A Surprising Fact about Prime Numbers
Basically, a prime number is an integer that's divisible only by itself and by 1. The second part of the definition is the convention that 1 is not counted as a prime number. Apparently this is a useful convention.
The Larry Primes are prime numbers that are greater than 3. Here are the Larry Primes that are less than 100: 5, 7, 11, 13, 17, 19, 23, 29, 31, 37, 41, 43, 47, 53, 59, 61, 67, 71, 73, 79, 83, 89, and 97.
Let m and n be two Larry Primes. And let's suppose that n is greater than m.
Larry's Prime Theorem (LPT): The difference between the squares of any two Larry Primes (written in mathematical shorthand as n^2 - m^2) is always divisible by 6.
The 'hat' notation means "to the power of. Thus
2^3 = 2*2*2 = 8
As an example of LPT, let's consider the primes 5 and 13.
13^2 - 5^2 = 169 - 25 = 144 which is divisible by 6. (144/6 = 24.)
Whadayaknow, I'm right so far! If you're still skeptical, please feel free to test-drive some other prime pairs on this list, before moving on to the next section.
By definition, Larry Primes greater than 3 are not divisible by 2, or by 3.
6 is divisible by both 2 and 3.
When we divide a Larry Prime p by 6, the only possible remainders are 1 and 5.
By definition, zero cannot be a remainder.
2 cannot be a remainder, because that would make p an even number.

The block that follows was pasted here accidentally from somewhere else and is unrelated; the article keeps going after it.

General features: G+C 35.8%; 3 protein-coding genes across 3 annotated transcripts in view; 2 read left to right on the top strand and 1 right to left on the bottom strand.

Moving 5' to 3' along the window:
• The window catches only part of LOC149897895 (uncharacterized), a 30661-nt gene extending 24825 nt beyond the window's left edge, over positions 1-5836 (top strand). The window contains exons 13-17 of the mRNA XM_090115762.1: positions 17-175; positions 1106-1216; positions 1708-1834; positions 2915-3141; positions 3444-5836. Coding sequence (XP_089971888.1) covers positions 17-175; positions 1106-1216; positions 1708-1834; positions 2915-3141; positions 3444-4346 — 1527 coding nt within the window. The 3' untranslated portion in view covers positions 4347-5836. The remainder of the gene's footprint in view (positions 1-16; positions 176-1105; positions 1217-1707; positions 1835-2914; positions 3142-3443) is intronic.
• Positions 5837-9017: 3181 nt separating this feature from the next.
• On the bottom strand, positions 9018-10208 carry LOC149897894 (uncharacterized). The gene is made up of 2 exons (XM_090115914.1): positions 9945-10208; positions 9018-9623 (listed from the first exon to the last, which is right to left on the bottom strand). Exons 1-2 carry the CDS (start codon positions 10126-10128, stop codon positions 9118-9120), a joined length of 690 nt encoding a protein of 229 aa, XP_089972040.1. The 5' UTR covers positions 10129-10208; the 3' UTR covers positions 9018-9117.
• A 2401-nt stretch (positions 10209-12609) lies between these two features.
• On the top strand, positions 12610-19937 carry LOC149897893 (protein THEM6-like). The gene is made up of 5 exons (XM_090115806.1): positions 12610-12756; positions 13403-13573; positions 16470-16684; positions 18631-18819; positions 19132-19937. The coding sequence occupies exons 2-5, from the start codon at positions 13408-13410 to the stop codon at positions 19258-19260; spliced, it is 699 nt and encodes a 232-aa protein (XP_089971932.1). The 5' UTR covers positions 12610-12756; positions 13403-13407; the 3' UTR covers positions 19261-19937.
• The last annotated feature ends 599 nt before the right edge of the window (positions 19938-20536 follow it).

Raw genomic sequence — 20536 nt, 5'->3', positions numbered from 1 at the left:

Ditto for 4 as a remainder.
3 cannot be a remainder, because that would make p divisible by 3.
Thus any Larry Prime can be written as either 6a + 1 or 6b + 5
where a and b are both integers.
Now let's square both expressions.
Equation 1: (6a + 1)^2 = 36a^2 + 12a + 1 = 6j + 1
where j is an integer.
On the other hand,
Equation 2: (6b + 5)^2 = 36b^2 + 60b + 25 = 6k + 1
where k is an integer.
Note that the right hand sides of Equations 1 and 2 have the same form.
Finding the difference between the two right hand sides,
(6j + 1) - (6k + 1) = 6(j - k)
which is divisible by 6.
A second surprising fact
Let a, b, c, k, m, and n be any six Larry Primes. Then
a^2 + b^2 + c^2 + k^2 + m^2 + n^2 is divisible by 6.
In other words, the sum of the squares of any 6 Larry Primes is always divisible by 6.
To see why, use an approach similar to that of the previous section.
The inspiration for this hub is a conversation from many years ago, with mathematician extraordinaire, Mamikon Mnatsakanian. Mamikon showed me an educational graphic of his design. Spider Math should help students visualize the distribution of prime numbers. However I have not been able to find it online yet.
Here's a LINK to Mamikon's website.
Copyright 2012 by Larry Fields